I can't move.

Monday, June 11, 2007

Saturday, Ann and I headed to Topanga Canyon for our long runs. There is some singletrack towards the back of the mountainous park that I love to run, although the 2 times I've run it alone, I've both heard and seen mountain lions.

We ran the first uphill mile together and then I headed up the next massive incline to Eagle Rock, a lookout point that hangs roughly 200 feet over a side of one of the hills. I dashed ahead to scope out the singletrack entrance, and by the time I was back, Ann was stopped, drinking from her handheld, so we turned our toes to the entrance and hopped in.

Each time I've run it, the trail is under-maintained, as no one really hikes back there that often, so our faces were constantly swiped at by branches and the like. We whizzed down the switchbacks, laughing like 2 kids playing in the woods the entire way down into the canyon, where I told Ann that the climbs back out can be rough and pretty steep. She told me to run ahead, that she'd likely hike up most the climbs. I warned her that she might want some of my water (I had one bottle filled with water, the other with Gu20), but she declined, stating she had plenty. After asking if she wanted another gelpack or some of a Clif Bar, she pointed out she already had a Gu and demanded that I to go ahead and have fun, so off I took...completely paranoid about running into one of my 4-pawed "old pals".

Of course, I sang to myself the entire run up, clapping my hands, yelling out to the lions that I'm rather lean and stringy, nothing worth pouncing on. And then, the piles started: Piles of lion scat, in total about 10, all over the trail for the next 2 miles.

I ran the rest of the 15k course and tacked on an extra 3-4 miles at the end (a total of around 14 miles), finishing in 2 hrs, 15 mns. Sitting for no more than 5 minutes, I saw Ann trudging down the trail toward the car, shaking her head. She'd bonked, HARDcore. I grabbed a Gu from my bag and handed her a Clif bar. Within 10 minutes, she was less shaky but exhausted. This was easily her toughest run to date, and once I got over the feeling that I almost killed her with it, we hit In and Out for 2 celebratory double-doubles, fries, and Cokes.

Sunday, I hit Temescal Canyon for 1 hour, 30 mns of intense hill running by myself: Sunny skies, ocean breezes, and dead quads.

Whatta weekend.

Thursday, June 7, 2007

Cross-trained yesterday at el gym. Damn, it KILLS me when I have to hit the moving steps and treadmill. I sometimes look around me in wonderment at all the people strapped to these machines, not training for anything in particular, and realize they're here every day, moving in place. I guess it beats sprawling out on the sofa and jamming your face with Chips Ahoy! brand cookies.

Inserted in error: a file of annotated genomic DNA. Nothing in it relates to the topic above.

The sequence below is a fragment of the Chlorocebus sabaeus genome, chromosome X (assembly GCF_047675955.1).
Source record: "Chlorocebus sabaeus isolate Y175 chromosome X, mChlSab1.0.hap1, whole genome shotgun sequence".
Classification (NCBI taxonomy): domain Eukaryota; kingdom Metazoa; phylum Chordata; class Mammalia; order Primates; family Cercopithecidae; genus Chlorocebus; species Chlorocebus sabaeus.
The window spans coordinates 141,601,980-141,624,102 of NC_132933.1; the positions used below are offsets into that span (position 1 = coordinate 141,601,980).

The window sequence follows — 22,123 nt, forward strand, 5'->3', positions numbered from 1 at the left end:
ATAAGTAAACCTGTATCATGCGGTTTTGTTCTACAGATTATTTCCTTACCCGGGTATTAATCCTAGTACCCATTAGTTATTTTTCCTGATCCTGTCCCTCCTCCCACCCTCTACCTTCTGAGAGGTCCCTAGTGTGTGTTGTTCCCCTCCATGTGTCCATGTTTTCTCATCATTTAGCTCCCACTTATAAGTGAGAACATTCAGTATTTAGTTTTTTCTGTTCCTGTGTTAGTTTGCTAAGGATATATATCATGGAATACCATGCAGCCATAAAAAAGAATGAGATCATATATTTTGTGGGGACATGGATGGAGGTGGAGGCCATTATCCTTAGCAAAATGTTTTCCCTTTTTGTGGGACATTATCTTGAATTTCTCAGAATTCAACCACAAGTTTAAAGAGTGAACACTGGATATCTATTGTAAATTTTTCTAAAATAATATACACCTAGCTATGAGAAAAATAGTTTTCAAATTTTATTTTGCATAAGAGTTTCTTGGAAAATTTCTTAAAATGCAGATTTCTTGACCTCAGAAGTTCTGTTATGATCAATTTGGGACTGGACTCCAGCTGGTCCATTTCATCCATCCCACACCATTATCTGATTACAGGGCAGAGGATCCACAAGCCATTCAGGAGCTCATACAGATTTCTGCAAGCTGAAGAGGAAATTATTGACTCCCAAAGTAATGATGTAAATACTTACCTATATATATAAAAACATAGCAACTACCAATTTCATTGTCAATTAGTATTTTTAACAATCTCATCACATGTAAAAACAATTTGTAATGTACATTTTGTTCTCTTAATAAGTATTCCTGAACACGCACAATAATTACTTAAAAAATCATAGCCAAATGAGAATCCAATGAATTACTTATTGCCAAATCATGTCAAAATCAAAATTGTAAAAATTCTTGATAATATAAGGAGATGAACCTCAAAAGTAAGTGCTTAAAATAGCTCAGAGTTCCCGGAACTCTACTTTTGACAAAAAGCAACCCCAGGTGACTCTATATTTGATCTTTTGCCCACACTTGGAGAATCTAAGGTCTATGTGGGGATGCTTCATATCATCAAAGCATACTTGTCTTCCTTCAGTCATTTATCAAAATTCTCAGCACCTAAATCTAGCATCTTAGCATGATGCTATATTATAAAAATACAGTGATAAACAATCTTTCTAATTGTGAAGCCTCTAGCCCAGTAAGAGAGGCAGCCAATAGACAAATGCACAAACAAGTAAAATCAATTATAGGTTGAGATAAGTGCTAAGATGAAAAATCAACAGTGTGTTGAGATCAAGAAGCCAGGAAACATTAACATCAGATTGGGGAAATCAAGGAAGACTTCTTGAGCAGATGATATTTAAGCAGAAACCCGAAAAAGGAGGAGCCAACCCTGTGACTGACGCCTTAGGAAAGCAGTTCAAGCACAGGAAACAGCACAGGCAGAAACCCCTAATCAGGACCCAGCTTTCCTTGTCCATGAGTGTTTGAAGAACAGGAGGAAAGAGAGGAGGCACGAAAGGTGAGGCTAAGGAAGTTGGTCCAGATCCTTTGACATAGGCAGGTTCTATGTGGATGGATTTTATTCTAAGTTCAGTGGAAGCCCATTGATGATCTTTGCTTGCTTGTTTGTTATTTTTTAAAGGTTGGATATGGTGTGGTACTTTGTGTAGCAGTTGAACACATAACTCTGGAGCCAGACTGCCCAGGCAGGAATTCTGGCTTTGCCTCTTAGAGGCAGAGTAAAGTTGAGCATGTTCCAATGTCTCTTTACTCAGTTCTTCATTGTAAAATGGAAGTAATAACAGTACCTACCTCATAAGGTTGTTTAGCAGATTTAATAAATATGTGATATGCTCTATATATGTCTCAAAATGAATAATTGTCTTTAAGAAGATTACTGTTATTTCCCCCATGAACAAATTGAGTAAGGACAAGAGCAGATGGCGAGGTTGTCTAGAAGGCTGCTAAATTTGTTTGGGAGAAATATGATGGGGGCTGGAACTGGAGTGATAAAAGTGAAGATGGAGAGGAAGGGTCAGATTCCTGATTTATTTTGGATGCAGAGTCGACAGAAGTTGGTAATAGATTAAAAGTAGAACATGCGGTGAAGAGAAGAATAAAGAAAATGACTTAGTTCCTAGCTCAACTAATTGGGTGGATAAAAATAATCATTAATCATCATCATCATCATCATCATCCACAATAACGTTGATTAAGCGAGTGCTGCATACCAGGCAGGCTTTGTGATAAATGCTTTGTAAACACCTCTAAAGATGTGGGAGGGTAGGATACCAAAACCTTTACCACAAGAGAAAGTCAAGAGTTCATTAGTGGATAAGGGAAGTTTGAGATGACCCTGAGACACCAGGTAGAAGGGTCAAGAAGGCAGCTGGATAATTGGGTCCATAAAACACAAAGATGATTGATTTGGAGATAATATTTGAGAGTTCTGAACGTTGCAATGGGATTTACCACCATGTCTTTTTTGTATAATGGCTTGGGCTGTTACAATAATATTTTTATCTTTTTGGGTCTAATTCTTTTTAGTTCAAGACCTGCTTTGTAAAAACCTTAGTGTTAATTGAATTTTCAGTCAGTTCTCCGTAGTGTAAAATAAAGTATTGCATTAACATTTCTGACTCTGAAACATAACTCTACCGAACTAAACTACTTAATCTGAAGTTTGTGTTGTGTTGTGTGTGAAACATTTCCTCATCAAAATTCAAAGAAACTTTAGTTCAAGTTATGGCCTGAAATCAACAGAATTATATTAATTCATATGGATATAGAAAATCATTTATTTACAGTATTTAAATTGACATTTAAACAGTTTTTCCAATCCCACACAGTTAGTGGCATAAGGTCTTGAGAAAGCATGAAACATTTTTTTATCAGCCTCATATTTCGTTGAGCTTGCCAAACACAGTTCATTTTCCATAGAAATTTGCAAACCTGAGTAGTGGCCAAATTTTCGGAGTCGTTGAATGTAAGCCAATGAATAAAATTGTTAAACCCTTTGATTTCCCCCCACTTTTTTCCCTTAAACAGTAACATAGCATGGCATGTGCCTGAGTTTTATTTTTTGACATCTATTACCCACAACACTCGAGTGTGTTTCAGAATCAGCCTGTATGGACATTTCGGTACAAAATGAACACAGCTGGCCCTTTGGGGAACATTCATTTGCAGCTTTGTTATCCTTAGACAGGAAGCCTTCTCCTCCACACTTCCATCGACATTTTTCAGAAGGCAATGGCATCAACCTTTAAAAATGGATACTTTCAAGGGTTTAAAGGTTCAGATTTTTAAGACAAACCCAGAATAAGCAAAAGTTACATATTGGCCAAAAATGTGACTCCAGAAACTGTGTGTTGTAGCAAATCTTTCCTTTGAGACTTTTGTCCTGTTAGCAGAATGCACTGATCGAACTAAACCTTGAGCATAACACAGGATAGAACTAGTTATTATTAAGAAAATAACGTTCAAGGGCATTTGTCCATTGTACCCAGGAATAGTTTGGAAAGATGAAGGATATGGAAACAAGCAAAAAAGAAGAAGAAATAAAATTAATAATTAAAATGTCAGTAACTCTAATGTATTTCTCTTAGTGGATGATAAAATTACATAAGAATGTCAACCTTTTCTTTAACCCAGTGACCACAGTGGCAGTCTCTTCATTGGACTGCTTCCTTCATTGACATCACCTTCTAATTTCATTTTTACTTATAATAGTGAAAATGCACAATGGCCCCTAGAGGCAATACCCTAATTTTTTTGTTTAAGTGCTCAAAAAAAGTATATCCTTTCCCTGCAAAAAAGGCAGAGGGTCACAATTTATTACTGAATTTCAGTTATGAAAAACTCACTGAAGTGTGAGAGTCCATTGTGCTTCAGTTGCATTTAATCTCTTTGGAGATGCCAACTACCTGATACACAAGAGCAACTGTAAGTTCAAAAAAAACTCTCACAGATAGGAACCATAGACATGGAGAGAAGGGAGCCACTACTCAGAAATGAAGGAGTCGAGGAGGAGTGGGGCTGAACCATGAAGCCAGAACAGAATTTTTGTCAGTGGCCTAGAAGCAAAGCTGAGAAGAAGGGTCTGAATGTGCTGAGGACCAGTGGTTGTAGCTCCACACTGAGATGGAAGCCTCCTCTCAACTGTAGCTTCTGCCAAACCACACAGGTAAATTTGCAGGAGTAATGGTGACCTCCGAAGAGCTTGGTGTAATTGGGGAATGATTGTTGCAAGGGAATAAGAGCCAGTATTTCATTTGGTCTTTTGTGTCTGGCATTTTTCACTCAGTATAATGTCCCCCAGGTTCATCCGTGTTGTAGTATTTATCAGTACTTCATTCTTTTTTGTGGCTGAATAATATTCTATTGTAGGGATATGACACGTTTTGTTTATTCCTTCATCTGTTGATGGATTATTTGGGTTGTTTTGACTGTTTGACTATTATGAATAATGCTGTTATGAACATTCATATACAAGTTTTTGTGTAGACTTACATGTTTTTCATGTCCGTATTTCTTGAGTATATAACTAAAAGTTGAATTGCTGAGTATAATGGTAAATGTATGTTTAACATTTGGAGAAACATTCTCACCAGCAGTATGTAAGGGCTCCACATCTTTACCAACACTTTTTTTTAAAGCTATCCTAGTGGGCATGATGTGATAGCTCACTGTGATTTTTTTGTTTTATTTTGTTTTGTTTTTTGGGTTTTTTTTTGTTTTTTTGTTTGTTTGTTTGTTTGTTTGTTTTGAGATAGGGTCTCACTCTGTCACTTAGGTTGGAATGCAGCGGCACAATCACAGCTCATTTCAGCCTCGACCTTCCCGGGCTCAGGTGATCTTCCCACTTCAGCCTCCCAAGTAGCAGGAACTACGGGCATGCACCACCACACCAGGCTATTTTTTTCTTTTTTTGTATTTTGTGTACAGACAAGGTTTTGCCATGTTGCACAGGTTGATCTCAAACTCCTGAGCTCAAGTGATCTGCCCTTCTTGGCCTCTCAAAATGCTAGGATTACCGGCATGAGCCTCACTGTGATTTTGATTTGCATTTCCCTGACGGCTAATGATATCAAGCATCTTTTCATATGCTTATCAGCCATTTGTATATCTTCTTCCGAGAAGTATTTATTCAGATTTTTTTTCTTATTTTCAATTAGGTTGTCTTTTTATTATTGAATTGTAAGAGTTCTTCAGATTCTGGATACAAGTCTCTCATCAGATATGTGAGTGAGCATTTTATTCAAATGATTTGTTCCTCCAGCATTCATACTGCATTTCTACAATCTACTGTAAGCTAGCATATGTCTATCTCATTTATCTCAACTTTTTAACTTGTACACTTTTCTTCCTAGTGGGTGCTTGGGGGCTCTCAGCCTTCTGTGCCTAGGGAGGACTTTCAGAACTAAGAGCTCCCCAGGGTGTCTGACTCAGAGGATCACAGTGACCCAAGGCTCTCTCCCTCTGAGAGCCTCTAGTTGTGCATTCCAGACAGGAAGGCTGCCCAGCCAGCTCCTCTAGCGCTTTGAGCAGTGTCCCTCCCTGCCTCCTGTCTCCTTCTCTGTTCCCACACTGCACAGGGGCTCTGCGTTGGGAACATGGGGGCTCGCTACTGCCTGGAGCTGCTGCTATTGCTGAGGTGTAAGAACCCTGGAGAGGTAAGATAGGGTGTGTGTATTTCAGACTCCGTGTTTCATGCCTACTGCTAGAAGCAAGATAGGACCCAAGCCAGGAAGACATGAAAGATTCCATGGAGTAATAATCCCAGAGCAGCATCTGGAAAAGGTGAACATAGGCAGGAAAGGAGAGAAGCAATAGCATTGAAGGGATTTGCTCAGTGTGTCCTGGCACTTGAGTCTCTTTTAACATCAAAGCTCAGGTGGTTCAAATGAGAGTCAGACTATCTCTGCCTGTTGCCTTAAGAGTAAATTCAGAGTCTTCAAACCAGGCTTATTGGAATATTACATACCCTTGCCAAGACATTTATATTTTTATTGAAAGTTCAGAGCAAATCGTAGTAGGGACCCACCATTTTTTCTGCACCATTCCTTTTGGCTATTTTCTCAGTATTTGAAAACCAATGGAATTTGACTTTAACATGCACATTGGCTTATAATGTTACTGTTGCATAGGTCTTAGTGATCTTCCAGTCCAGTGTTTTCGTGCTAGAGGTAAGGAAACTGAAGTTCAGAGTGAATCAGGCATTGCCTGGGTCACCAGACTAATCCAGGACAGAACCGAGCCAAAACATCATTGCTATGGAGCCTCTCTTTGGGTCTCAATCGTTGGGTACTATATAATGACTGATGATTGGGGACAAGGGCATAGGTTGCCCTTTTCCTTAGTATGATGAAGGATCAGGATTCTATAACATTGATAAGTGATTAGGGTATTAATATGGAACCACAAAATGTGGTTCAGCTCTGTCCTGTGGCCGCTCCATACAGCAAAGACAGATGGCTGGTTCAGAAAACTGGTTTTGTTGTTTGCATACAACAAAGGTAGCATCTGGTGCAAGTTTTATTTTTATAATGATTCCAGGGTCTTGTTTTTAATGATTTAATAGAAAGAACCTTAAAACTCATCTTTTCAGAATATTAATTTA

mmmm...Chips Ahoy! brand cookies...

Today, on my 1 hour, 5 mn run on Elysian's trails (Griffith Park is basically closed indefinitely for now), I turned a switchback (above the 5 freeway, as explained previously) and, from the corner of my eye, saw a giant, golden and brown figure about 10 feet ahead. It was only when it expanded is 6 foot wing span that I realized I'd just come across a hawk, easily the size of my torso! It spread it's wings and took off upon seeing me, drifting about 20 feet away, 100 feet above the freeway below; soaring, soaring, unmoving...

I remembered then running into a hiker at Griffith Park earlier in the year, and as we stood and watched another massive hawk float gently on the whipping winds, he said:

"Sometimes I have to watch hawks in their effortlessness to remind myself to stop fighting and let go."

This came at a profound time in my life and has stuck with me ever since.

By the way: The hell was that hawk looking for food-wise over the 5 freeway?

Ah: Minicoopers.

Tuesday, June 5, 2007

It's here: June Gloom. Overcast all day, with the feeling that it could drizzle any second, although it never will. I personally love it, because it's the last rest stop on the freeway towards HOT FUCKING SUMMER VILLAGE.

I ran beneath the grey skies in Elysian Park, 53 minutes, just under 7 miles on rolling hills with a few, abusive ups and downs. I'm gaining strength and speed again, closing in on the fitness level I had prior to the Avalon 50, but I'm very consciously cranking my long runs up and then backing off every other weekend.

Wow, it's like I'm *thinkin'* or somethin'!

Sunday, June 3, 2007


Today, I am beat. I believe it's the culmination of jet lag, yesterday's 3 hour mountain run, and shots of Irish whiskey last evening, but today's 4 mile recovery run was an ass-kicker. I began thinking about how the final 10 miles of the 100 might feel.

Also, my friend Bud has planted the thought of running Hardock - one of the toughest 100 milers in existence - in my head next year. Bastard.

Me need sleepy-time-now, kthnxbye.

Saturday, June 2, 2007

Tonight, on "Lost"